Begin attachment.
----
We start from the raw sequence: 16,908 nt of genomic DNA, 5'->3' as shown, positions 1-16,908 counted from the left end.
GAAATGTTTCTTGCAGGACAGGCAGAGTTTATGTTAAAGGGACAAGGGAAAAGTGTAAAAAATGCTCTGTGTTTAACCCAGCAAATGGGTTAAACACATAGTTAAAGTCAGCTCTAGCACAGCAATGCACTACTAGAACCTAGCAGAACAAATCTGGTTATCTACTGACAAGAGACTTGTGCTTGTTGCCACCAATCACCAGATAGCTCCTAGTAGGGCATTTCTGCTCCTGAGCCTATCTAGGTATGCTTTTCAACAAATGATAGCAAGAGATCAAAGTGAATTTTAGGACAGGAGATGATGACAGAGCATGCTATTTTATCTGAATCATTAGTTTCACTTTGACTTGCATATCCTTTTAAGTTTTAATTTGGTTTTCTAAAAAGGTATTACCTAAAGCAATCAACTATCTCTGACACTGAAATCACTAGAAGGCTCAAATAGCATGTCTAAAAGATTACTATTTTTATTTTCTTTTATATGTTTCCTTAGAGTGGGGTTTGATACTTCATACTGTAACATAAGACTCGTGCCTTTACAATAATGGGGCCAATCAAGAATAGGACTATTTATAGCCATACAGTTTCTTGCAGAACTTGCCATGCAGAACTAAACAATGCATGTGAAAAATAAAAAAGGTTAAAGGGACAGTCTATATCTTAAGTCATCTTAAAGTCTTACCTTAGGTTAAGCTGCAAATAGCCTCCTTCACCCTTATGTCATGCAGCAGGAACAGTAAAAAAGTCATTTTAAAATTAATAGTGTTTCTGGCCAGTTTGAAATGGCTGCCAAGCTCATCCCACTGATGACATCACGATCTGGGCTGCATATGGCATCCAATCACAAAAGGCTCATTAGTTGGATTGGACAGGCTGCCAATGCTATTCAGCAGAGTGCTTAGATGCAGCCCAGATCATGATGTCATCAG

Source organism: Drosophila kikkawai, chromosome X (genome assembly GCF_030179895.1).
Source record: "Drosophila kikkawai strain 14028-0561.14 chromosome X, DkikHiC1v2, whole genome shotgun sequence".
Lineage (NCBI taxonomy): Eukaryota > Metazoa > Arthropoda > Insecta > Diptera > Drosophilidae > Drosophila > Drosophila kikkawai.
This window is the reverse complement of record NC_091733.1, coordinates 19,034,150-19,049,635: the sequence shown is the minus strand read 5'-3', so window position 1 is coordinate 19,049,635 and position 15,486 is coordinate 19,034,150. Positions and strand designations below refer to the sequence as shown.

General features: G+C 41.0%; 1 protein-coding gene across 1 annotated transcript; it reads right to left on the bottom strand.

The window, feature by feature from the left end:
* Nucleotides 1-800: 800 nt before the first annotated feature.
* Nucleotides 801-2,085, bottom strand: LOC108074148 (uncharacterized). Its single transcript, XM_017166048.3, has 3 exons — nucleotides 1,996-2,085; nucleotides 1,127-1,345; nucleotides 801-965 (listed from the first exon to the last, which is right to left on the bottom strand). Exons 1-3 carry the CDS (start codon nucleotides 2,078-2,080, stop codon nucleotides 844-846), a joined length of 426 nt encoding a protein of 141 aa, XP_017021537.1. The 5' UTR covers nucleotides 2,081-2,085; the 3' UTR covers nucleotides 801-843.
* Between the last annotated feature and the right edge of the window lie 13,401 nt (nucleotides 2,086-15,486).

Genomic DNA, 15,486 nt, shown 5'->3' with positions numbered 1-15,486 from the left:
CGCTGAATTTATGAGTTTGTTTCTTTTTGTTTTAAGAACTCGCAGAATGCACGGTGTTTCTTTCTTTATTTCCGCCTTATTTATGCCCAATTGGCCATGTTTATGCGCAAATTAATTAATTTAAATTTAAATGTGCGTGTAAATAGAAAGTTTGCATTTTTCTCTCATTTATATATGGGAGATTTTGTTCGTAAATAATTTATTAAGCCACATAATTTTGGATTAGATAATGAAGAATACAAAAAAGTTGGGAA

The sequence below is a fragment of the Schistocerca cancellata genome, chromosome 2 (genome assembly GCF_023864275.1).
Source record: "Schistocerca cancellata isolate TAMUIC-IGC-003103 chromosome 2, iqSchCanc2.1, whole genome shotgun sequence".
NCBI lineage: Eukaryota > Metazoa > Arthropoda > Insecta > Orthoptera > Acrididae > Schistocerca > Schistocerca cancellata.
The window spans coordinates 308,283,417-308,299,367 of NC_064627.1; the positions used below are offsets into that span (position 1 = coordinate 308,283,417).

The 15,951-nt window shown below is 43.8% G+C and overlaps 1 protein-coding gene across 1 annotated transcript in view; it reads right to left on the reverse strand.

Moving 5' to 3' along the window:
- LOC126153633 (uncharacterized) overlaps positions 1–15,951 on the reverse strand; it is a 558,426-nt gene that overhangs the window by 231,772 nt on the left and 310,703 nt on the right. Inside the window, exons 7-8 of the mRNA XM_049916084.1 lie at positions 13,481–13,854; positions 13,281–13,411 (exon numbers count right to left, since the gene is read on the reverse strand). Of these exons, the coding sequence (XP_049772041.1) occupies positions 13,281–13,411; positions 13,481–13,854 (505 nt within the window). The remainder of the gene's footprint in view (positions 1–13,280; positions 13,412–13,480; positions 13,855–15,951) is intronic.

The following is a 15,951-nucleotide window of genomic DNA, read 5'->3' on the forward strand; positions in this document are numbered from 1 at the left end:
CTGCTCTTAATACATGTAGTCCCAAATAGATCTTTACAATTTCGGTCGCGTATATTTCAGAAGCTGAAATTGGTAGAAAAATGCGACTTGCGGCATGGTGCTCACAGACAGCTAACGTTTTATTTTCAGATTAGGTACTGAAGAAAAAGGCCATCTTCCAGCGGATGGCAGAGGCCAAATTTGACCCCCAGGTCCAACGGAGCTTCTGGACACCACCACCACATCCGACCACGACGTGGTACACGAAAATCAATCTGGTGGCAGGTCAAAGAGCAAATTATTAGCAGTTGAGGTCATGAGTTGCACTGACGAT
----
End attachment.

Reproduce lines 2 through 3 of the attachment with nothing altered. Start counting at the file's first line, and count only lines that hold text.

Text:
GAAATGTTTCTTGCAGGACAGGCAGAGTTTATGTTAAAGGGACAAGGGAAAAGTGTAAAAAATGCTCTGTGTTTAACCCAGCAAATGGGTTAAACACATAGTTAAAGTCAGCTCTAGCACAGCAATGCACTACTAGAACCTAGCAGAACAAATCTGGTTATCTACTGACAAGAGACTTGTGCTTGTTGCCACCAATCACCAGATAGCTCCTAGTAGGGCATTTCTGCTCCTGAGCCTATCTAGGTATGCTTTTCAACAAATGATAGCAAGAGATCAAAGTGAATTTTAGGACAGGAGATGATGACAGAGCATGCTATTTTATCTGAATCATTAGTTTCACTTTGACTTGCATATCCTTTTAAGTTTTAATTTGGTTTTCTAAAAAGGTATTACCTAAAGCAATCAACTATCTCTGACACTGAAATCACTAGAAGGCTCAAATAGCATGTCTAAAAGATTACTATTTTTATTTTCTTTTATATGTTTCCTTAGAGTGGGGTTTGATACTTCATACTGTAACATAAGACTCGTGCCTTTACAATAATGGGGCCAATCAAGAATAGGACTATTTATAGCCATACAGTTTCTTGCAGAACTTGCCATGCAGAACTAAACAATGCATGTGAAAAATAAAAAAGGTTAAAGGGACAGTCTATATCTTAAGTCATCTTAAAGTCTTACCTTAGGTTAAGCTGCAAATAGCCTCCTTCACCCTTATGTCATGCAGCAGGAACAGTAAAAAAGTCATTTTAAAATTAATAGTGTTTCTGGCCAGTTTGAAATGGCTGCCAAGCTCATCCCACTGATGACATCACGATCTGGGCTGCATATGGCATCCAATCACAAAAGGCTCATTAGTTGGATTGGACAGGCTGCCAATGCTATTCAGCAGAGTGCTTAGATGCAGCCCAGATCATGATGTCATCAG

Source organism: Drosophila kikkawai, chromosome X (genome assembly GCF_030179895.1).